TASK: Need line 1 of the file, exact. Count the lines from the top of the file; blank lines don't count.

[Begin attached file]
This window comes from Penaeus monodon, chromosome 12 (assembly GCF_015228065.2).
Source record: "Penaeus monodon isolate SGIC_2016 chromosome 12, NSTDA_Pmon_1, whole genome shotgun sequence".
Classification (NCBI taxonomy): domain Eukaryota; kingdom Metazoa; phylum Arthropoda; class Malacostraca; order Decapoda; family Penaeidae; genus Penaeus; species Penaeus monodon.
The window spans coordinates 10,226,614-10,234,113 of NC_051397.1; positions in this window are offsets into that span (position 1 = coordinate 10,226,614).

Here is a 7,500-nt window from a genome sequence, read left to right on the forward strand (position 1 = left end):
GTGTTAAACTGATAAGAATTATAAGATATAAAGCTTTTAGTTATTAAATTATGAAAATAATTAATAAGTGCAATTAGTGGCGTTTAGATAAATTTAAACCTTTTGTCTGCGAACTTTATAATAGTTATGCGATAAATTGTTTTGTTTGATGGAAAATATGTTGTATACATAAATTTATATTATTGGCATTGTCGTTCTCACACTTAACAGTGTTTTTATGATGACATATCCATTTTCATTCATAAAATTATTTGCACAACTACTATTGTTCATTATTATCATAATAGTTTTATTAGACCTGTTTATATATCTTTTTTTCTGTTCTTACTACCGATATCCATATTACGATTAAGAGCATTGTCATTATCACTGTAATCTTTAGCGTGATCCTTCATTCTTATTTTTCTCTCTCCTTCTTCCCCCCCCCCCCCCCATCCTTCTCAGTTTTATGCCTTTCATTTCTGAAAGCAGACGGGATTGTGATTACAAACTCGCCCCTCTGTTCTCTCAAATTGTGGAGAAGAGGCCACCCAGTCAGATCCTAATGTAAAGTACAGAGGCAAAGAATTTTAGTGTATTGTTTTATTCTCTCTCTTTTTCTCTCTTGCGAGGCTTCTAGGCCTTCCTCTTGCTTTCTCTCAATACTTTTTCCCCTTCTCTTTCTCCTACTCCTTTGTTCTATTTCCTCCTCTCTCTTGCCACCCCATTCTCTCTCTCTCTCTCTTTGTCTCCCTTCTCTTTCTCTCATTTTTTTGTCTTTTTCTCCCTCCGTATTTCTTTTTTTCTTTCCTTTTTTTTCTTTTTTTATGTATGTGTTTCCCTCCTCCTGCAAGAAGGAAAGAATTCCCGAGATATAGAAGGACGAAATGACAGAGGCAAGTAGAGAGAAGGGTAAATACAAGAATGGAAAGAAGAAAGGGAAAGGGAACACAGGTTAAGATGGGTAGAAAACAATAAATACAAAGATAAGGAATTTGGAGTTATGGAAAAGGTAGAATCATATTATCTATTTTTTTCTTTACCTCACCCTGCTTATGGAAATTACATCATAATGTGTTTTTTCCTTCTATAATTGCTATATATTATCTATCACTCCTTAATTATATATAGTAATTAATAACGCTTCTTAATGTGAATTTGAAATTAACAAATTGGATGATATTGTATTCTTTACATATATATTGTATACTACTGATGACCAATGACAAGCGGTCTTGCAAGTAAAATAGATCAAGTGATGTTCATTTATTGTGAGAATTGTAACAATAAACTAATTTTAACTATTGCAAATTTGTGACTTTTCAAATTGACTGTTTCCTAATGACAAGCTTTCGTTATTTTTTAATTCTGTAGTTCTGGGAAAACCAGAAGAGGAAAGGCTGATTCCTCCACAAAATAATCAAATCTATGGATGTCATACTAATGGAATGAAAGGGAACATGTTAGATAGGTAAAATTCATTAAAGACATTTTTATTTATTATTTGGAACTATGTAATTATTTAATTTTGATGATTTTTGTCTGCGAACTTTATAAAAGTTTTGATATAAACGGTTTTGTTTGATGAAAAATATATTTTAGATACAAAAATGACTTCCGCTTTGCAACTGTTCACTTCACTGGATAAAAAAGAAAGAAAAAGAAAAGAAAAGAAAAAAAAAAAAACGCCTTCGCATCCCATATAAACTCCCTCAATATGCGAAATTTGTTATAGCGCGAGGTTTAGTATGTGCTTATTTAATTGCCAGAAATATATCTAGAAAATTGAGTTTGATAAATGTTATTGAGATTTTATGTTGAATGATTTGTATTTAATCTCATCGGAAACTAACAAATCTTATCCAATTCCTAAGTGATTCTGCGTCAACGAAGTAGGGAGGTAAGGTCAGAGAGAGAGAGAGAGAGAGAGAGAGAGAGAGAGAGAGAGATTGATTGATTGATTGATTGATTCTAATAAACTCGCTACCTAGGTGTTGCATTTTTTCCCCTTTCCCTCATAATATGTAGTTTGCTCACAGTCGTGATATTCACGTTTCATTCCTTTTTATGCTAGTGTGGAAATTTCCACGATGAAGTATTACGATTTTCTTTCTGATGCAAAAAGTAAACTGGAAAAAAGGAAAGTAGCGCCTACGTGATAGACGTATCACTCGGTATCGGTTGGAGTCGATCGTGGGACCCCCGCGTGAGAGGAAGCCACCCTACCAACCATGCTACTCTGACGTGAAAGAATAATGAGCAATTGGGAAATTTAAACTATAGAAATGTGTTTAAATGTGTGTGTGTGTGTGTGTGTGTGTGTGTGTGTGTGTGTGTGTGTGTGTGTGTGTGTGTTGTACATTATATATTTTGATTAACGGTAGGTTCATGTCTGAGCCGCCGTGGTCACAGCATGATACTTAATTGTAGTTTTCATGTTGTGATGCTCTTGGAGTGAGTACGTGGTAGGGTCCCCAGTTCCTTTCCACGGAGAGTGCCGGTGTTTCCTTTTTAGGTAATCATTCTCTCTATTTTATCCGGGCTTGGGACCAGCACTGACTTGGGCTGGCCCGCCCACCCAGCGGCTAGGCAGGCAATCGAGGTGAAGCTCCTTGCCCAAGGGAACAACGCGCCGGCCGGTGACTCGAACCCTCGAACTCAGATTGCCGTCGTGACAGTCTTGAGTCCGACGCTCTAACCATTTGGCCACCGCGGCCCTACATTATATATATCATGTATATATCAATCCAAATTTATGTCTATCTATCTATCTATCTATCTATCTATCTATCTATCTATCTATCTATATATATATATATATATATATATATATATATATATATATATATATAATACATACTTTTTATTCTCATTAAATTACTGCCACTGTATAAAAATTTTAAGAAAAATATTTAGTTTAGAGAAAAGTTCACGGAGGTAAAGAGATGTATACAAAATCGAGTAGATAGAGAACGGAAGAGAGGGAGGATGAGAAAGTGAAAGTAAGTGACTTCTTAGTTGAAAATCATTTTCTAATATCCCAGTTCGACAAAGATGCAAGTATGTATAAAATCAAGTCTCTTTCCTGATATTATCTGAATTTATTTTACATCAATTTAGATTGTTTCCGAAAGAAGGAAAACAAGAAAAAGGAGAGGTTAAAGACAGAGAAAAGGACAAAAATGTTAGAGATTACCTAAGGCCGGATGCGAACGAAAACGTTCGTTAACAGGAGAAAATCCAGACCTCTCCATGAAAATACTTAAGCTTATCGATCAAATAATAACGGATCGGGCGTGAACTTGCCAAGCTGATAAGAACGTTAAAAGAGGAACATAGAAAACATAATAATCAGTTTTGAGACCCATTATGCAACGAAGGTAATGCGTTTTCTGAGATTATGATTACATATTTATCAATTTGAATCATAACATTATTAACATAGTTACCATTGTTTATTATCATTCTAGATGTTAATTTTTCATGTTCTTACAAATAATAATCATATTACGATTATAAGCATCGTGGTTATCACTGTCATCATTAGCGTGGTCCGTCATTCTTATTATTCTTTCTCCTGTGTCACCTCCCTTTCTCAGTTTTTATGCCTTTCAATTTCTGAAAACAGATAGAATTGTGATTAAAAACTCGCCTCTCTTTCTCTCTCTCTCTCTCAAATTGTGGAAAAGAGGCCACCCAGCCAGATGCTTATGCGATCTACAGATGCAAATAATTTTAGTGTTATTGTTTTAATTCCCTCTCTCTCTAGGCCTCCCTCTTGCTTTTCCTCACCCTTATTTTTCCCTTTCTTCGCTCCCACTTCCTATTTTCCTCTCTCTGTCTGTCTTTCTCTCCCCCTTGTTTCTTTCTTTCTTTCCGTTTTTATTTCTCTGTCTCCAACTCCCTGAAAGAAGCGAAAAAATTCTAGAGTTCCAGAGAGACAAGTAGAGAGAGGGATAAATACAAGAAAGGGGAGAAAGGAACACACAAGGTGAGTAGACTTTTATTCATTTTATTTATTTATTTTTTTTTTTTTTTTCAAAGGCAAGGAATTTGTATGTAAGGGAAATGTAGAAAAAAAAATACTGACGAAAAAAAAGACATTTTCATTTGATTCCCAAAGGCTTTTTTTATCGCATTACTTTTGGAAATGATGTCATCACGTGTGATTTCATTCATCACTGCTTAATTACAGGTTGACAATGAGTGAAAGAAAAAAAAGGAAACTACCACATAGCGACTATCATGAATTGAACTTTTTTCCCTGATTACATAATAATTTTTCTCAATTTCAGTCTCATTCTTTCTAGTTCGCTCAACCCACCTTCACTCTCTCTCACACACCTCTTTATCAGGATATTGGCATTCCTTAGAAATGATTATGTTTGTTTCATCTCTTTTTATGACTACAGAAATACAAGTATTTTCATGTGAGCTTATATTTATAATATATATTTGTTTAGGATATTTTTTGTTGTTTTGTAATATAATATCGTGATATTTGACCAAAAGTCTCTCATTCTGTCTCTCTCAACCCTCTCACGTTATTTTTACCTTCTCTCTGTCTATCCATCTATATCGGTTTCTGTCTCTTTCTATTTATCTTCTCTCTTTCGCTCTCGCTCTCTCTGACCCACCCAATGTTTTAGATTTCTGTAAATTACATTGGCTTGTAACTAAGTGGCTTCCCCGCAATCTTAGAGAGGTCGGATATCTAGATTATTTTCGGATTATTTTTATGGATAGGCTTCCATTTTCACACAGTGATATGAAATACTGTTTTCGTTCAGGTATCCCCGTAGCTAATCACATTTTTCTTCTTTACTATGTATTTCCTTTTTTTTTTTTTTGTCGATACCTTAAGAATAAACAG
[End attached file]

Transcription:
This window comes from Penaeus monodon, chromosome 12 (assembly GCF_015228065.2).